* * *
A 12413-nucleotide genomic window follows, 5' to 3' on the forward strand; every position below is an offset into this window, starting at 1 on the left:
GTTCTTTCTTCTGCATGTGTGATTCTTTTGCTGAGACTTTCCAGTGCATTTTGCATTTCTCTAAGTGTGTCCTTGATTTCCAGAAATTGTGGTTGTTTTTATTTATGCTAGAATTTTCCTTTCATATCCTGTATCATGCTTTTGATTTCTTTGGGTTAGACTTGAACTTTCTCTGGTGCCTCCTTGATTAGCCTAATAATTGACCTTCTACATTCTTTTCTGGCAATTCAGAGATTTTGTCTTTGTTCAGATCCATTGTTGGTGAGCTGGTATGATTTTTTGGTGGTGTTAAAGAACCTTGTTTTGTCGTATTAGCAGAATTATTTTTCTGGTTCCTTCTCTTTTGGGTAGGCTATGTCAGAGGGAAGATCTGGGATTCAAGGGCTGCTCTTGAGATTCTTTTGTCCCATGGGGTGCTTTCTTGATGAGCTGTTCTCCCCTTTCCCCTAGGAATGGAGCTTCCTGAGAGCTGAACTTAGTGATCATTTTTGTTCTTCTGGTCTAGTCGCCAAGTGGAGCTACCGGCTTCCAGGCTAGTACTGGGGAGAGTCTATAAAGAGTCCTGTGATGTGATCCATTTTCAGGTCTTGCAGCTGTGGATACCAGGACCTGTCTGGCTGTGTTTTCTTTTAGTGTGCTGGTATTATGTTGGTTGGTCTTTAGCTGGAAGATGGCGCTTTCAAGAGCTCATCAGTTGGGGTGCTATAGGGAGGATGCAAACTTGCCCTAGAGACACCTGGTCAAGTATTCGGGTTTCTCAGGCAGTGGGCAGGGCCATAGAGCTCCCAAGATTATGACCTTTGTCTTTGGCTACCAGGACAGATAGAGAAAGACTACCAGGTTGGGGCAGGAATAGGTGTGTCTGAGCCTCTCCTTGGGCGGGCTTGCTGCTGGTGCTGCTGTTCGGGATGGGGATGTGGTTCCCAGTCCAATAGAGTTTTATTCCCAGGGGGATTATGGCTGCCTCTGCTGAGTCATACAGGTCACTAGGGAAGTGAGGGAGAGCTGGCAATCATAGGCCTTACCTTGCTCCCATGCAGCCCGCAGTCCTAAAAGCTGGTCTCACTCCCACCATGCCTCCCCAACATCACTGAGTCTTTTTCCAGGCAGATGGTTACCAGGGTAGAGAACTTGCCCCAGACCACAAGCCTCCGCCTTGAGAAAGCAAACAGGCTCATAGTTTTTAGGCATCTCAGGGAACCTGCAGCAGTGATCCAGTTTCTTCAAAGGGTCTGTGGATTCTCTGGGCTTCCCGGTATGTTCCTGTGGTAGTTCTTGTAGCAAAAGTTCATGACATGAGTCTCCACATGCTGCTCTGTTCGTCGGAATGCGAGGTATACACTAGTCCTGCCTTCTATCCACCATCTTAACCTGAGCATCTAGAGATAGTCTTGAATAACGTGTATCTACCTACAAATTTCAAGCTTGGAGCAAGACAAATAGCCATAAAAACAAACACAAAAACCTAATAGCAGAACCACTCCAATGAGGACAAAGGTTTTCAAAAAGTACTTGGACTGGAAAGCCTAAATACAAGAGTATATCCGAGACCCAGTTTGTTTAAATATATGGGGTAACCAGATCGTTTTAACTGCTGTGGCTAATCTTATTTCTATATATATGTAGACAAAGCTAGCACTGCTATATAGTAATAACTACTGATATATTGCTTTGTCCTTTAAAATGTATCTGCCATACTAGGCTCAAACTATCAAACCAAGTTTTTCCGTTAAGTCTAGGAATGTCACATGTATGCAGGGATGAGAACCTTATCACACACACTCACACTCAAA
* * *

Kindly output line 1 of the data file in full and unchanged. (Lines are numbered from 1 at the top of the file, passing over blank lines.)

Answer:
A 12413-nucleotide genomic window follows, 5' to 3' on the forward strand; every position below is an offset into this window, starting at 1 on the left: